And that’s the real fun of fiction for me. Beyond the idea of shaping situations and characters to my own whims, there comes a time when the scenes start coming on their own, situations that can push and deepen and stretch the characters, and I’m following their lead instead of crafting it for them.

Thanks to Cassandra for visiting us today and to Simon and Schuster for the books for our giveaway.

~Introduction by Melissa Amster

How to win:  Use Rafflecopter to enter the giveaway. If you have any questions, feel free to contact us.

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US only. Giveaway ends September 1st at midnight EST.

20 comments:

Janine said...

I always wonder "what if" I had been smart growing up and paid more attention in school and graduated. And, "what if" I had tried to pursue a career instead of just moving from one bad job to the next and depending on a man to support me.

Bonnie Franks said...

I have questioned numerous what-ifs from my younger days and they all come down to I wouldn't have the children or grandchildren I have now necessarily. As in what-if I had married a different man? But in later years, what-if I had quit smoking earlier?

rhonda said...

Like my life not the what if type.

rubynreba said...

What if I had not married when I was 18 and had a bad marriage that ended in divorce?

JJT said...

What/If I had gone to a different university?

Books and Java said...

What if I had chosen to stay in college in my 20s instead of getting married and finishing college near my 40s. Would my life have been easier?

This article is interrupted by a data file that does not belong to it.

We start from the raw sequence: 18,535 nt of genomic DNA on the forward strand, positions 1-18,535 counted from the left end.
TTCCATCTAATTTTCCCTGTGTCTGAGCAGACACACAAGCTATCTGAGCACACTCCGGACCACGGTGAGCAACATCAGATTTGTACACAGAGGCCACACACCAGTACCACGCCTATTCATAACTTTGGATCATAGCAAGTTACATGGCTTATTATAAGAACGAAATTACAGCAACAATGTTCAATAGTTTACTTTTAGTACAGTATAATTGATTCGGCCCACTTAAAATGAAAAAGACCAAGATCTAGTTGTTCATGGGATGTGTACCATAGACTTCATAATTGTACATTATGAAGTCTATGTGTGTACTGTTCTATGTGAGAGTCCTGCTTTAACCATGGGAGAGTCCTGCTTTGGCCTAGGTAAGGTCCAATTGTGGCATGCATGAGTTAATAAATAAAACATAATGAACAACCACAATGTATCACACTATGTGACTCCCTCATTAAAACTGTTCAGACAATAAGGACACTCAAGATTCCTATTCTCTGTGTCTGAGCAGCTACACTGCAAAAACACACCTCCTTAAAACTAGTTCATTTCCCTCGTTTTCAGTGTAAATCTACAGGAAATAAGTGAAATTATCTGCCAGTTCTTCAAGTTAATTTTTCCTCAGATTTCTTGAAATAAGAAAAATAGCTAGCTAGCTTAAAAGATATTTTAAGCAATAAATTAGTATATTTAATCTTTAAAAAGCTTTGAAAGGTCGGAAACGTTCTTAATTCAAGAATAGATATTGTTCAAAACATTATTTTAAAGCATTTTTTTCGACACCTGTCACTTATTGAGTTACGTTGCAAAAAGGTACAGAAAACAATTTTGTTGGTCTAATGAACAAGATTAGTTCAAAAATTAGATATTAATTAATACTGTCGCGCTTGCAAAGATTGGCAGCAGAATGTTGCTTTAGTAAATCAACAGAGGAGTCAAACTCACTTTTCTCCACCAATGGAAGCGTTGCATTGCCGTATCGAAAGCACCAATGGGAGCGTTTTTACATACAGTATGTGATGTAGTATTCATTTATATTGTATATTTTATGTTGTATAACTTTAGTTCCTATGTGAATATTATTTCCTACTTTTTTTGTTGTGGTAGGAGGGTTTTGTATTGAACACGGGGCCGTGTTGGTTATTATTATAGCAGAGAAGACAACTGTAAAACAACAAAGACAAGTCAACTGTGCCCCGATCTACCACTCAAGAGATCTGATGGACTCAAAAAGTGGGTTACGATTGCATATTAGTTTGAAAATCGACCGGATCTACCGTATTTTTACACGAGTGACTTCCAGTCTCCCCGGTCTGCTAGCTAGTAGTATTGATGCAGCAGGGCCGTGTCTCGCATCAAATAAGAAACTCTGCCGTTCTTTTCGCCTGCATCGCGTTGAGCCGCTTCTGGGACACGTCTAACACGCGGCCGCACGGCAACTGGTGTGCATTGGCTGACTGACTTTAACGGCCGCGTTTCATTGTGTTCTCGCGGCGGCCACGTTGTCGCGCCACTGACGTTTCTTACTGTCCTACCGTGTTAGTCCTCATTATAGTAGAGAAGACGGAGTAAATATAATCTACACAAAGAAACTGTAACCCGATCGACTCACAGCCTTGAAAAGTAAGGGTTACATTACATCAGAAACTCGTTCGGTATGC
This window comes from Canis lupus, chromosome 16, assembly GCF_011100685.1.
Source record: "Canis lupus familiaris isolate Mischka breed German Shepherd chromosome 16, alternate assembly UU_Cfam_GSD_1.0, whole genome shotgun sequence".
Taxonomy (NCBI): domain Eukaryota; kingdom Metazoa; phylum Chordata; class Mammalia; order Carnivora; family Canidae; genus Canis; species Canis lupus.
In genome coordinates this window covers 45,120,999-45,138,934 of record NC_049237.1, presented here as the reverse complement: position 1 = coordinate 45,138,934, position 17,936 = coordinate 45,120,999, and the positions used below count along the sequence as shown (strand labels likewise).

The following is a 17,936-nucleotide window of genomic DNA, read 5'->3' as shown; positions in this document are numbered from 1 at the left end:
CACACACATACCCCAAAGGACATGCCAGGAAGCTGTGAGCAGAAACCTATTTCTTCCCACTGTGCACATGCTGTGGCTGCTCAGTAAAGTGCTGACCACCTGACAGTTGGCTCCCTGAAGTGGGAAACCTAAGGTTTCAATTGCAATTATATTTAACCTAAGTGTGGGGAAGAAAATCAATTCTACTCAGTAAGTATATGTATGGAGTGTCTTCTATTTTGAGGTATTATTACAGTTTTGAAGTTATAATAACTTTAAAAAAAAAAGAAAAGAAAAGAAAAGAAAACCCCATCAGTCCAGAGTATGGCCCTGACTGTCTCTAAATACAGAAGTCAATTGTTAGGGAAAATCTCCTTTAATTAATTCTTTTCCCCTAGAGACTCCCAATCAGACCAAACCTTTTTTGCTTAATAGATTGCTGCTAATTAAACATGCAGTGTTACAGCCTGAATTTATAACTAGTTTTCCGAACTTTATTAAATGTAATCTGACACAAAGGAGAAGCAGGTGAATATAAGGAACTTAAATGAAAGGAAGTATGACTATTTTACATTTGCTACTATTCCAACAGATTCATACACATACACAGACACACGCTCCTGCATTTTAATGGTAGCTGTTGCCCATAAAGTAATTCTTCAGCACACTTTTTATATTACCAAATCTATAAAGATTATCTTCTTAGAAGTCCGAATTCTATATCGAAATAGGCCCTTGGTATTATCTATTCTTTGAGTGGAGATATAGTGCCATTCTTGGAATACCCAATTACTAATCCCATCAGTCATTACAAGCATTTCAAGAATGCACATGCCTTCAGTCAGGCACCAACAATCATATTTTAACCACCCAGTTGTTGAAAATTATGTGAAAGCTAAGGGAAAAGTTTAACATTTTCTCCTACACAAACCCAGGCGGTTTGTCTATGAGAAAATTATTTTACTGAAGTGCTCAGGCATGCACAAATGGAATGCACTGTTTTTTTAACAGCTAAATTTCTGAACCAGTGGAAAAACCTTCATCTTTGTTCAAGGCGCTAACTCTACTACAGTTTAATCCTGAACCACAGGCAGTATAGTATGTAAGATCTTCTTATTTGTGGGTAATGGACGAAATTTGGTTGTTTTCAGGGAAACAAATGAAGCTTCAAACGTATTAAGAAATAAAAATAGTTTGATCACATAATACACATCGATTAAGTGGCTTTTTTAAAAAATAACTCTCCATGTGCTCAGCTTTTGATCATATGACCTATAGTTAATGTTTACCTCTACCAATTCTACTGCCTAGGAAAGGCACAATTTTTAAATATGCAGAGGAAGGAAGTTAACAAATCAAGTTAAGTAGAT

traveler said...

What if I had never moved away?

Bonnie K. said...

What if I had overcome my fear of moving away and attending college in another city and becoming a librarian? I might have a niggle of regrets, but I wouldn't trade my husband or daughters for anything.

bluedawn95864 at gmail dot com

Jessica Meddick said...

I sometimes wonder what if I had gone to culinary school instead of getting my business degree. I wonder if I should have tried to open up my own bakery instead of working in contracting.

Katherine Ivan said...

What if I'd stayed on the career course I'd set instead of marrying at the first opportunity?

Anita Yancey said...

229What if I had went to college and now had a great job that paid well. Thanks for having the giveaway.

Shelby N. said...

Mine is more of a bad what if than a good one....my sophomore year of college I almost transferred to a different school. I didn't -- and ended up meeting my now husband about a year later.
What if I would have transferred? Would my hubby and I still have "magically" met somehow? As corny as it sounds, would our hearts have found each other? My life would likely be completely different -- living in a different town, married to either a different person or still single...etc.

Connie said...

What if I had gone to college straight out of high school instead of waiting till much later?

Carol Fragale Brill said...

What if 18 years ago, my husband and I had been afraid to take the chance of following our dream to live "down the shore," leave our jobs, and had not lived in wonderful Cape May all these years

Melanie Backus said...

What if I hadn't gone home with a friend over a Thanksgiving holiday nearly forty years ago.......

mauback55 at gmail dot com

bn100 said...

Don't think about that

Vivian said...

What if that day in college, I had skipped, or at least used an umbrella? Would I not have gotten sick, then sicker, and sicker, and spent my entire adult life sick and in pain? What wonderful things would have I been able to accomplish if I had stayed healthy? Would I still be as close to God as I am now?

Ro said...

What if I had finished college instead of starting a family .

Tami said...

What if I'd picked the major in college I really wanted and not doubted my abilities to be a marine biologist?

Bridget O'Neill said...

I wonder what if I had finished college at the school I first attended, instead of going to 4 different colleges and graduating at the age of 31!